Tomb Raider | Film Review | 3*

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Hopes have been high for Tomb Raider, the reboot of a potentially very lucrative franchise, largely thanks to the star power of Academy Award winning leading lady Alicia Vikander – but there’s been plenty of cynicism too, as video game-to-movie adaptations have a far from successful track record.

Tomb Raider is loosely based on the recent reboot in the gaming franchise in which Lara is portrayed as vulnerable and reckless, but also intelligent and strong. Her character arc sees gain her strengths and learn from her weaknesses through the progression of the story, and the film has drawn from that aspect very well. Tomb Raider acts as an origin story for this reimagining of Lara, in that her discovery of her potential is the big pay-off for her character.

We follow Lara Croft living in London, refusing to come to terms with her father’s disappearance and suspected death, and therefore unable to sign the papers which will transfer his assets and enormous fortune to her. She is working as a bike courier in the city and struggling for cash due to her stubbornness to deal with her father’s estate.

Upon discovering a clue to her father’s whereabouts from a mysterious Japanese puzzle box, Lara embarks on a journey to an uninhabited island called Yamatai, which is located in the dangerous waters of the Devil’s Sea. Her father had travelled to this island to uncover the tomb of an ancient queen named Himiko, who was known as the Queen of Death – but never returned.

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This storyline is fairly close to the 2013 game and one of the stronger aspects of the film. Concise with few unanswered questions, anything that isn’t neatly wrapped up seems to be left in the hopes of a sequel.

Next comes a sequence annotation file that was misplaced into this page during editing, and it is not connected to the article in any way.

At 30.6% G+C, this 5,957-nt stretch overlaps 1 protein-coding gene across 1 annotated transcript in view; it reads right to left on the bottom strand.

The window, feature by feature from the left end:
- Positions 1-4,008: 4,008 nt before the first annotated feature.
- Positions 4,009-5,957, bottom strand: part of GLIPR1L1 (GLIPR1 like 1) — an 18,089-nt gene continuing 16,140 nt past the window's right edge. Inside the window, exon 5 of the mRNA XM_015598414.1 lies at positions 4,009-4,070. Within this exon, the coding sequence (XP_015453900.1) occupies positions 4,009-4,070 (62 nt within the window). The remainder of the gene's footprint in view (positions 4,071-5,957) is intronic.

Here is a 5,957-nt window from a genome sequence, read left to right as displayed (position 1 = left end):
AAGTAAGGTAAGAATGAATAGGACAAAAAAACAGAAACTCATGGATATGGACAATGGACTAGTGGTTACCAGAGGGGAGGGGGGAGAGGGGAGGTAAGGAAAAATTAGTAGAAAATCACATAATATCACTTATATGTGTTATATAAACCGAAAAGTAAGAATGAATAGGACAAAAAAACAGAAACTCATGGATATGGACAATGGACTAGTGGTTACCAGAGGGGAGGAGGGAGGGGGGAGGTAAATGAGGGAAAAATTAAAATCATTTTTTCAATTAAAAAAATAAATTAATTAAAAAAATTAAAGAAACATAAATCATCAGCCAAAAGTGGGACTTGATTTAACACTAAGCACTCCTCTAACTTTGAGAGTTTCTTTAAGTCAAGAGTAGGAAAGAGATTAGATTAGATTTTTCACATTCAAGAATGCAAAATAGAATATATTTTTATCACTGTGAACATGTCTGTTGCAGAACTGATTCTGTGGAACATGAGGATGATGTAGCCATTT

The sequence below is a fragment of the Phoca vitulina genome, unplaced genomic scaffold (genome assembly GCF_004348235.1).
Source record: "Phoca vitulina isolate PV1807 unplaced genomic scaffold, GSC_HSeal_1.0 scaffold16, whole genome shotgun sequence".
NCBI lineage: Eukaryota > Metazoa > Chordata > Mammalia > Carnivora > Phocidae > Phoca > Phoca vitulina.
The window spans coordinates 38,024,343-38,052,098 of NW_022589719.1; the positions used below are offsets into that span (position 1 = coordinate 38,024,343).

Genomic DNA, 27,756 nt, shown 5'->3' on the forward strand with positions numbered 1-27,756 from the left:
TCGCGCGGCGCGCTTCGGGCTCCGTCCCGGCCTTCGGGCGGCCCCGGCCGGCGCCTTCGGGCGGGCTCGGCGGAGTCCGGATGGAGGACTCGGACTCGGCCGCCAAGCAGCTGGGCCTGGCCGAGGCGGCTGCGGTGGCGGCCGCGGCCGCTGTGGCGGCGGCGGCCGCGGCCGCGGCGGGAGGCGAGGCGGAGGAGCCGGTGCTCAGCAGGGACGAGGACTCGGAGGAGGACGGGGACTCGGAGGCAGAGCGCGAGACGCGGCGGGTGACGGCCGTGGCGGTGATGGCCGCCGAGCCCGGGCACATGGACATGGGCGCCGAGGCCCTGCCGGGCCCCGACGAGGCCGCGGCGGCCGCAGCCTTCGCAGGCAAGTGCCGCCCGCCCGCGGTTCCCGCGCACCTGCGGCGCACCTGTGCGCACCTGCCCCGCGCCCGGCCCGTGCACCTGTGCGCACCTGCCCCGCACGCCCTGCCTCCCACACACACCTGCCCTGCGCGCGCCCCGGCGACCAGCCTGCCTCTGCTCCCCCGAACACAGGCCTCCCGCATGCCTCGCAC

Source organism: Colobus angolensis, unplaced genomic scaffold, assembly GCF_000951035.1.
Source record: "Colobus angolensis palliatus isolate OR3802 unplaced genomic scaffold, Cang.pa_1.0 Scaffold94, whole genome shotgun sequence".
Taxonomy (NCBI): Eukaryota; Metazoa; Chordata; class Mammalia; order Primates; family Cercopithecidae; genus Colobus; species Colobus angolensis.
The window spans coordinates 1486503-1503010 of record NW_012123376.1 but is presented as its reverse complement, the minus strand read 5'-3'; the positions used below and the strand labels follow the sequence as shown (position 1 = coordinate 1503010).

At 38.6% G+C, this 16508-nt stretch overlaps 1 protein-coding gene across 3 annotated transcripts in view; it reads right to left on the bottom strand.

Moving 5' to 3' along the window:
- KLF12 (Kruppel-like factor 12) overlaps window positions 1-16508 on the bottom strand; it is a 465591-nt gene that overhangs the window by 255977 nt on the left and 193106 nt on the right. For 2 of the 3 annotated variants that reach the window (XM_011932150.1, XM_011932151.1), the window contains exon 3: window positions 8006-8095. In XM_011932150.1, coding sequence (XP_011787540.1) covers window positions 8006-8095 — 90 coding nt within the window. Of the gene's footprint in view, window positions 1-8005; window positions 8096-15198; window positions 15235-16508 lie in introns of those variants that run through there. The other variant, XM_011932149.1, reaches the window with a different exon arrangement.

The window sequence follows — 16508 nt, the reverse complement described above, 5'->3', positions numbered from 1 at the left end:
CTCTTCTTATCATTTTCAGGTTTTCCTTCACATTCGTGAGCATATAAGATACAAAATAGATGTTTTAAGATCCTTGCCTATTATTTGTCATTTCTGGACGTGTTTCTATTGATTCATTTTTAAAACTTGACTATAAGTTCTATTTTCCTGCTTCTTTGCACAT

The big change to the story is the emphasis put on Richard Croft’s history, Lara’s father, which was not so prominent in the original game. Unfortunately, this takes away from Lara’s progression and makes her independence far less convincing. Flashbacks are used throughout to tell us about Richard, but these are ill-judged, portraying their relationship as damaged and even a bit creepy. What Tomb Raider seems to forget is that Lara’s aim throughout her history has always been to finish what her father started, never to trek around the world in the hope that she could be daddy’s little girl again.

On the plus side, Vikander has proven herself to be more than worthy of filling the boots of Lara Croft, and is the perfect fit for the iconic character. She is arguably the best thing about this film, managing to pull off appearing in almost every scene. There’s lots of dialogue and emotion for her to cover, especially in the first half, and then plenty of action and stunts to perform throughout the remainder – and Vikander does exceptionally well in portraying Lara as a realistic person, not some superhuman who can defy the laws of gravity and seemingly never get hurt, making those stunts feel all the more impressive. Rather than perpetuating the male gaze you might assume with this character, she makes Lara Croft feel believable, strong, and this depth helps make the suspension of disbelief required to enjoy the film that bit easier.